On Tuesday, Nov. 7, the organizer of Unite the Right who organized the white supremacist rally in Charlottesville starting on Aug. 11, Jason Kessler, was verified on Twitter and people are (rightfully) pissed. The irony of the situation is that CEO of Twitter, Jack Dorsey, re-enforced Twitter's "new rules" about hate groups less than a month ago. Dorsey tweeted on Oct. 13: "New rules around: unwanted sexual advances, non-consensual nudity, hate symbols, violent groups, and tweets that glorifies violence."
Once Kessler's account had been verified, he tweeted on Tuesday, Nov. 7, “Looks like I FINALLY got verified by Twitter. I must be the only working class white advocate with that distinction.”
What has angered so many is that Kessler, the white supremacist leader, is now equated with the same "badge of public interest" as other public figures. While many think the blue checkmark is some sort of an endorsement to the public figure, Twitter has claimed the symbol only authenticates the account and "does not imply endorsement."
Because of this pushback, Twitter announced that they will be pausing all general verifications until the resolve the confusion, they wrote on Thursday, Nov. 9. "Verification was meant to authenticate identity & voice but it is interpreted as an endorsement or an indicator of importance. We recognize that we have created this confusion and need to resolve it. We have paused all general verifications while we work and will report back soon," Twitter tweeted.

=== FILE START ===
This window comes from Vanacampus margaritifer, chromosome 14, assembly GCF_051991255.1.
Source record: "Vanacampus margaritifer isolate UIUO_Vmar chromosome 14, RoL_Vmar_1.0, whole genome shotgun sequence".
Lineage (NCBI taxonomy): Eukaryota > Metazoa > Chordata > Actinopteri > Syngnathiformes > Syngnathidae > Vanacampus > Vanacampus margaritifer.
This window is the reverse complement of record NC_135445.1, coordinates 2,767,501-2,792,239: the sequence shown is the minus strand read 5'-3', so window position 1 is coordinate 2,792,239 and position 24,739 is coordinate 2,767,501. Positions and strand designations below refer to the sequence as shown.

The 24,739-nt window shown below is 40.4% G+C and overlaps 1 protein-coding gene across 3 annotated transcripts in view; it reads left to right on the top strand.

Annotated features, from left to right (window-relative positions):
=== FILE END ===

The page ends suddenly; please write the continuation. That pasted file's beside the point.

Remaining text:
Kessler's verified status comes just months after he deleted his account in August, after sending out a hateful tweet about Heather Heyer, the woman who died after being run over by a car at the white supremacist rally in Charlottesville, according to The Daily Beast. In his tweet, Kessler called Heyer a "fat, disgusting Communist," referring to her death as "payback time" because "Communists had killed 94 million."
The day after, Kessler deleted the tweet and sent out a follow-up apology tweet that blamed a combination of drugs and alcohol for what he said. The tweet read, “I repudiate the heinous tweet that was sent from my account last night. I’ve been under a crushing amount of stress & death threats,I’m taking Ambien, Xanax and I had been drinking last night. I sometimes wake up having done strange things I can’t remember.” His account was deleted shortly after.
Dorsey's "new rules" about sexual harassment and hate groups came about after his social media company came under fire in October. People were outraged when Twitter suspended Rose McGowan's account, an actress who played a central role in starting the conversation about sexual allegations against Hollywood producer Harvey Weinstein. McGowan had been one of the first women to come forward, prompting dozens of other women to tell their sexual harassment stories. Twitter claimed to suspend her account because of a tweet that contained a personal phone number. Regardless of the reason, women accused Twitter of suspending her account because of her sexual harassment claims and started the hashtag #WomenBoycottTwitter, prompting Dorsey to release the previous statement about sexual harassment.
While Twitter's blue verified symbol simply recognizes the authenticity of an account, it's hard for people to separate endorsement and recognition when it comes to verifying a leader of white supremacists. Especially considering Twitter just announced their intolerance for hate groups, something that is Kessler's very work. The social media company is in a tense situation, because regulating Twitter based on moral biases and filtering through the app might mean changing the very purpose of Twitter. Do they exist just to provide a free speech platform, or will they say, "Stop! Enough is enough," when it comes to hate groups and white supremacy? What could that mean for the future of social media?